McCain’s ‘destroy Obama’ strategy

John McCain wants the presidential campaign to be about Barack Obama — that’s why he talks about him so much.

To that end, McCain is helping frame a not-so-flattering portrait of Obama for voters. His ads have become increasingly tough; a third of his commercials portray Obama negatively, a new study concluded.

Three months before Election Day, McCain’s strategy raises this question: Will voters vote for the scold?

A new ad launched Wednesday suggests Obama is nothing more than a lightweight celebrity. Images of him speaking to a 200,000-strong crowd in Berlin last week are interspersed with shots of Britney Spears and Paris Hilton. An announcer intones: "He’s the biggest celebrity in the world. But, is he ready to lead?"

No doubt Obama has fame. He fills political venues with people. He breaks fundraising records with a massive donor base. He does not have a name recognition problem. But Obama himself concedes that his challenge is getting voters to see him as president

"It’s a leap, electing a 46-year-old black guy named Barack Obama," he said Wednesday.

But McCain can’t compete with Obama on popularity. Instead, he is working on sowing doubts about his opponent: that he’s not tested, not ready to lead and too out of touch with the public.

"The Obama campaign does a wonderful job of presenting their candidate in the most popular light that they can get, and they do a very good job at it," McCain campaign manager Rick Davis told reporters Wednesday.

"I’m going to let the American public decide what is negative and what is not negative," he added. "But I’m going to do everything in my power to protect my candidate and to define the race in terms that I think are appropriate."

In public, McCain’s criticism of Obama is not as sharp: "Sen. Obama is an impressive speaker, and the beauty of his words have attracted many people especially among the young to his campaign," he said Wednesday. "I applaud his success. All Americans should be proud of his accomplishments. My concern with Sen. Obama is with issues big and small, what he says and what he does are often two different things."

For his part, Obama has managed to keep his hands cleaner on negative ads, though he has counter-punched. Instead, outside groups that support him have run commercials against McCain. On Thursday, a coalition including and the Sierra Club were launching ads critical of McCain’s stance on energy and gasoline prices.

Some Republicans welcomed McCain’s confrontational strategy. New Hampshire GOP Chairman Fergus Cullen said Republicans in his state "like to see the McCain campaign on offense."

But in striking an aggressive pose, McCain is in danger letting the caricature of an angry, petulant candidate take seed — not so much because he is one, but because it stands in stark contrast to Obama’s carefully cultivated, well, celebrity, and McCain’s own promises to run a respectful campaign.

McCain is popular in his own right. He ran for president in 2000 and has built his image as a maverick, challenging President Bush and fellow Republicans on some high-profile legislation. But some Republicans worry that a negative campaign will undermine his appeal, particularly with independent voters.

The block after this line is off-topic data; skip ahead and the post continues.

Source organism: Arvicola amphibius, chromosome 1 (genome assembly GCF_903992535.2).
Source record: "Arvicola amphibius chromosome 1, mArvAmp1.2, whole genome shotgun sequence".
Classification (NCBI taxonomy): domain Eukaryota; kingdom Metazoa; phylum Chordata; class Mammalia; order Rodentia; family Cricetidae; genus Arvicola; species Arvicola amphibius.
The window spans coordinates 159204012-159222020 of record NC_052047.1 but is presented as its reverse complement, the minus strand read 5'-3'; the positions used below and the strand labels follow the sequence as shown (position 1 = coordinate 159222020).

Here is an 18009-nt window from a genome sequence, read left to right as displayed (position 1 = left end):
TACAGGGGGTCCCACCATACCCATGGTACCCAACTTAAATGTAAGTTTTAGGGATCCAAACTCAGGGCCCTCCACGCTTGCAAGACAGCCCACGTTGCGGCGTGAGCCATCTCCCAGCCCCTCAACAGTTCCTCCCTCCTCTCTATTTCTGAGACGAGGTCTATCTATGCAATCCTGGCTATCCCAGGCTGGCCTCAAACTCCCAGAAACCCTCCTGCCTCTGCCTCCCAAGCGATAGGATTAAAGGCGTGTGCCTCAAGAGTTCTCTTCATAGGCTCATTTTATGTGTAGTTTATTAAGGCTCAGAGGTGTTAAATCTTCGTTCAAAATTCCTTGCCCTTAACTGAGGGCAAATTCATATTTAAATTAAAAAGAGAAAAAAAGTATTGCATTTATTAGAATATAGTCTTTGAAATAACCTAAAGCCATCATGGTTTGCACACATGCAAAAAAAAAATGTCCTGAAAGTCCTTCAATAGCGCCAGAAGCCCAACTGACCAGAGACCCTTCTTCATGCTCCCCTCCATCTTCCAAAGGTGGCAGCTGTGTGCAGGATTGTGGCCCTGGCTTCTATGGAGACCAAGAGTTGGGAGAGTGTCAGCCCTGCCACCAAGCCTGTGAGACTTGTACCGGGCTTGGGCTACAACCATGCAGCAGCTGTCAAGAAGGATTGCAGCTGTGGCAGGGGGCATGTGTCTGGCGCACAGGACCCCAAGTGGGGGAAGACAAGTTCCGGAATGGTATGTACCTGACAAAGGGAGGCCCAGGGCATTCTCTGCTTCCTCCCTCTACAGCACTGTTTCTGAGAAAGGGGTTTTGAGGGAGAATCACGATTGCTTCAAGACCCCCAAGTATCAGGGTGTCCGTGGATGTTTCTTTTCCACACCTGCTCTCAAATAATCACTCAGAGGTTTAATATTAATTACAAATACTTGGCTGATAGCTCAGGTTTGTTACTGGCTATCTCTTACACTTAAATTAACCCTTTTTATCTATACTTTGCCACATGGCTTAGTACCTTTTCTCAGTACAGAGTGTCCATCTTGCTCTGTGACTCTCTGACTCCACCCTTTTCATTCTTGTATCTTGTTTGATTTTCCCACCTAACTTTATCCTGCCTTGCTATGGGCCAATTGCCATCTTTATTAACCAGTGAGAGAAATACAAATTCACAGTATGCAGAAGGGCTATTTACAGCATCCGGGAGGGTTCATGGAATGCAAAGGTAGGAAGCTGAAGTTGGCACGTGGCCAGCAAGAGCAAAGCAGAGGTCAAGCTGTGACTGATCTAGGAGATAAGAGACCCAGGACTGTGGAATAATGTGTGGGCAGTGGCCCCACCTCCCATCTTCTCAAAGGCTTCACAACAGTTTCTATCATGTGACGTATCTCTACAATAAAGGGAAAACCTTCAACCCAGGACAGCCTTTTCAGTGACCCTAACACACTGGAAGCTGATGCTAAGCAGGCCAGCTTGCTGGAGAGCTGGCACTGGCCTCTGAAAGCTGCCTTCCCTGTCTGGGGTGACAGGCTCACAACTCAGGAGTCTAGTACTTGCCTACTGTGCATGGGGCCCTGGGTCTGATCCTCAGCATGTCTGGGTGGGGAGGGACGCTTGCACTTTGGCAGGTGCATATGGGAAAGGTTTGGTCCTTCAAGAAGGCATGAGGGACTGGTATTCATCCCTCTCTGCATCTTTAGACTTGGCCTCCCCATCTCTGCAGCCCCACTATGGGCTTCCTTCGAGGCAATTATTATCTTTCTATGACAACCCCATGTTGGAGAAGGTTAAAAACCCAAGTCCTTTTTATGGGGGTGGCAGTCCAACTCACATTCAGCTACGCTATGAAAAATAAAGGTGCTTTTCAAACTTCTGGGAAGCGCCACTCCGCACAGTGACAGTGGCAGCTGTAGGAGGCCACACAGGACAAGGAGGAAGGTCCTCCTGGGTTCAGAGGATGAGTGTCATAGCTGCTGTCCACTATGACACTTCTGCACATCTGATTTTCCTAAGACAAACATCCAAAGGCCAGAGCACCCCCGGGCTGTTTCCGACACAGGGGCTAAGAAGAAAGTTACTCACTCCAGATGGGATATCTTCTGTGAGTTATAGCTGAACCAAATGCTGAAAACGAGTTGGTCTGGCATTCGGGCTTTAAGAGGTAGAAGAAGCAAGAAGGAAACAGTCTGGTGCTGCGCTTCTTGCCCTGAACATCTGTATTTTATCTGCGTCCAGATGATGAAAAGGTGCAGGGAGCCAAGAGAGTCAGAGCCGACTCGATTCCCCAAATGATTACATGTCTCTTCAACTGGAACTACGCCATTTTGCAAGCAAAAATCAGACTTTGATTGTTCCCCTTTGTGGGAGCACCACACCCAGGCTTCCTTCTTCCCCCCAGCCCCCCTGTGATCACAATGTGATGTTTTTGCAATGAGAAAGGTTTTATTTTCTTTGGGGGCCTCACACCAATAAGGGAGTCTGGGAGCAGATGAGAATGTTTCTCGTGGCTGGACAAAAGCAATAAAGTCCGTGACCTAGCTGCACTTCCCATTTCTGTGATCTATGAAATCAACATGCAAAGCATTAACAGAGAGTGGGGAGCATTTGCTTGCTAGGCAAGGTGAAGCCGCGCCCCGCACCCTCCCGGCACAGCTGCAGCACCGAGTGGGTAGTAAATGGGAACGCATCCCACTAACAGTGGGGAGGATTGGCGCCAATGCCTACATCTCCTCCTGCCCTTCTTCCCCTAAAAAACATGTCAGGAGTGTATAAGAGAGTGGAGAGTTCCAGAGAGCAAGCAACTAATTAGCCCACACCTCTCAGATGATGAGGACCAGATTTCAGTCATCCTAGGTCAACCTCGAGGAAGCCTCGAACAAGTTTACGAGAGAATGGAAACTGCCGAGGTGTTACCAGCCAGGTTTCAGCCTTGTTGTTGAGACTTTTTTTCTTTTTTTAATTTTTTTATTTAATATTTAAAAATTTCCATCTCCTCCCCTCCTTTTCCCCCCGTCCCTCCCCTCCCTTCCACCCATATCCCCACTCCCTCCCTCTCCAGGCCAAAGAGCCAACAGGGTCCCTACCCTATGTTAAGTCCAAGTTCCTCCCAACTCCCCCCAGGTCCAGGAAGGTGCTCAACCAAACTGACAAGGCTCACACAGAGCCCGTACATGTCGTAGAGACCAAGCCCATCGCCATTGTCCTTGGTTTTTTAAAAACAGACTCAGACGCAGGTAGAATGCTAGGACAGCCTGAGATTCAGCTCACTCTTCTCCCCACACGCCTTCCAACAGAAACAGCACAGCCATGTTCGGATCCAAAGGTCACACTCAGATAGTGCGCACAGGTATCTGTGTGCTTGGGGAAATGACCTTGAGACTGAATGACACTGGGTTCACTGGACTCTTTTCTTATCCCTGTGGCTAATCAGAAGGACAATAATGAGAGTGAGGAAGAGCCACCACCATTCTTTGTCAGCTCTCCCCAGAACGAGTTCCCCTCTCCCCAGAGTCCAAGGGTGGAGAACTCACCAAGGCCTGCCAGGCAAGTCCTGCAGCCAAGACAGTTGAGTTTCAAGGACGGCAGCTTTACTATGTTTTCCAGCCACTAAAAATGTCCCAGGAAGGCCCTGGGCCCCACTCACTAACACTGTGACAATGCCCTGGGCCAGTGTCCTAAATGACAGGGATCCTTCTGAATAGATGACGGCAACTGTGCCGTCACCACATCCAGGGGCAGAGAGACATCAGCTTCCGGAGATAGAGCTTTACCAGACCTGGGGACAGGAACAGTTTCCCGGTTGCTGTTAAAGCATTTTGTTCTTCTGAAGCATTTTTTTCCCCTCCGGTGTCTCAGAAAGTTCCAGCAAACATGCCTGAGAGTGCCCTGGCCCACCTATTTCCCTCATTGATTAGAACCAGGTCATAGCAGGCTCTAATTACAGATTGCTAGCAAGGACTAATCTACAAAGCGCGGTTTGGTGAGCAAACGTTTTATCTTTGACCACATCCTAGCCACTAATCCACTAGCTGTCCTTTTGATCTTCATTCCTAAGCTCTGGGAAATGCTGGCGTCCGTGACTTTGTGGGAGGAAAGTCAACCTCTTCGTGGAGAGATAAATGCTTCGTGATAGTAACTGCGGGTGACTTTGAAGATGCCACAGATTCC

As of last week, more than 90 percent of the ads aired by Obama did not mention McCain, whereas one-third of McCain’s ads referred to Obama negatively, according to a study of political commercials by the Advertising Project at the University of Wisconsin.

"The campaign is making him seem angrier than he is and therefore it’s a disservice to him," said John Weaver, McCain’s former senior strategist, who left the campaign in a shake-up last year.

Others maintain that as long as Obama is the candidate who needs to prove himself, voters will pay little attention to McCain — angry or not.

"John McCain is simply not a relevant variable in this election," said Ken Goldstein, a political scientist and director of the advertising project.

In working to sow doubts about Obama, the McCain campaign has not employed a single line of attack. It’s heaviest ad placements have focused on energy, blaming Obama for high gas prices and depicting him as a tax raiser who opposes expanded oil exploration. But it also has launched ads criticizing Obama’s stand on the Iraq war and his decision not to visit wounded soldiers in Germany. Obama said he did not want the visit to be seen as political.

The Iraq ads have received widespread media attention, although they appeared only a handful of times in a few markets.

"This careening from message to message makes them look like they don’t have one specific thing they want to say about this guy and that there is no centralized theme, there is no centralized message," Republican pollster Tony Fabrizio said. "And that is most concerning."

Obama is projecting confidence, but he is not ready to ignore McCain.

In back-to-back days, he has retaliated with ads attacking McCain. In both, he accuses McCain of engaging in "old politics" — a loaded phrase given that McCain turns 72 in late August.

On Wednesday, an Obama ad characterized McCain’s ads as "false" and "baloney." It was unclear how broadly the campaign intended to air the ad, however, saying only that it would appear Thursday "in some markets."

But Obama also offered a personal rejoinder Wednesday. "He doesn’t seem to have anything positive to say about me, does he?" he said, campaigning in Missouri. "You need to ask John McCain what he’s for, not just what he’s against."


Jim Kuhnhenn covers presidential politics for The Associated Press.


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